Both oral contraceptives and hormone replacement therapy may increase risk of irritable bowel disease
According to new studies, both oral contraceptives and hormone replacement therapy (HRT) may increase the risk of developing inflammatory bowel disease (IBD). Researchers affiliated with Massachusetts General Hospital in Boston presented their findings May 21 at the Digestive Disease Week conference in San Diego, California.
Two large studies found a link between oral contraceptives and Crohn's disease but not ulcerative colitis. Interestingly, a related study of postmenopausal women found an association between HRT and ulcerative colitis but not Crohn's disease. The two major types of IBD are ulcerative colitis and Crohn’s disease (CD). Ulcerative colitis is limited to the colon. Crohn’s disease can involve any segment of the gastrointestinal tract from the mouth to the anus.
The researchers derived their data from 117,935 women in the Nurses’ Health Study I, which ran from 1976 to 2008, and the Nurses’ Health Study II, which ran from 1989 to 2005 and comprised 114,794 women. The combined studies produced 5,323,303 person years of follow-up; 309 new cases of Crohn's disease and 362 new cases of ulcerative colitis occurred. The researchers found that current users of oral contraceptives appeared to have the highest risk for Crohn's disease (2.66 times greater); however, past users also had elevated risk (1.40 times greater). As previously noted, oral contraceptive users had no increased risk of ulcerative colitis.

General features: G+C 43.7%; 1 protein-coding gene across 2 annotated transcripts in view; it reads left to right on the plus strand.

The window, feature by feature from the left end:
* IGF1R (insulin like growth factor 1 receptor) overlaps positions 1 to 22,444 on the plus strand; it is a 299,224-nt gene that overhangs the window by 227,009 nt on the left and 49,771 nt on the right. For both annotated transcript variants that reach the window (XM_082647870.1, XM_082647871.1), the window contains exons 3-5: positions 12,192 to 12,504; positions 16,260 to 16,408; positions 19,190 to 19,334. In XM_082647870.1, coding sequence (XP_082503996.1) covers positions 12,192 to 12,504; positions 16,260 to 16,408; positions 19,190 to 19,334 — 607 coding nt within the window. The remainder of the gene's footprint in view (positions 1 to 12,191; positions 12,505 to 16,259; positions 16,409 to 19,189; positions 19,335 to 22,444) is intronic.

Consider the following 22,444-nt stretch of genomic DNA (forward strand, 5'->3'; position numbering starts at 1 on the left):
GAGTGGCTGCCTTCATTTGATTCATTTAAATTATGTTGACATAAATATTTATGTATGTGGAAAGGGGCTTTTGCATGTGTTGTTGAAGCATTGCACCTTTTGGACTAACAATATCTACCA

The HRT study, which had opposite findings to those of the oral contraceptive study, was comprised of 108,589 postmenopausal US women who enrolled in 1976 in the Nurses’ Health Study. At entrance into the study, the women had no history of IBF; their average age was 54 years. Through 2008, the researchers accrued a total of 1,891,153 person years of follow up; during this period, 138 cases each of Crohn's disease and ulcerative colitis. An increased risk of ulcerative colitis was found among current HRT users (1.74 times greater risk); an increased risk was also found among past HRT users (1.68 times greater risk). In addition to a lack of association with Crohn’s disease, the type of HRT did not appear to affect the risk of IBD.
Take home message:
Genetic factors are involved in the development of IBD; therefore, individuals with a family history of either ulcerative colitis or Crohn’s disease and are taking hormonal therapy should be aware of this study’s findings. All medications have both risks and benefits; thus, this study suggests a possible increase risk of hormonal therapy for those with a family history of IBD. A decision as to whether to take any type of hormonal therapy should be made with consultation from a healthcare professional.
Reference:Digestive Disease Week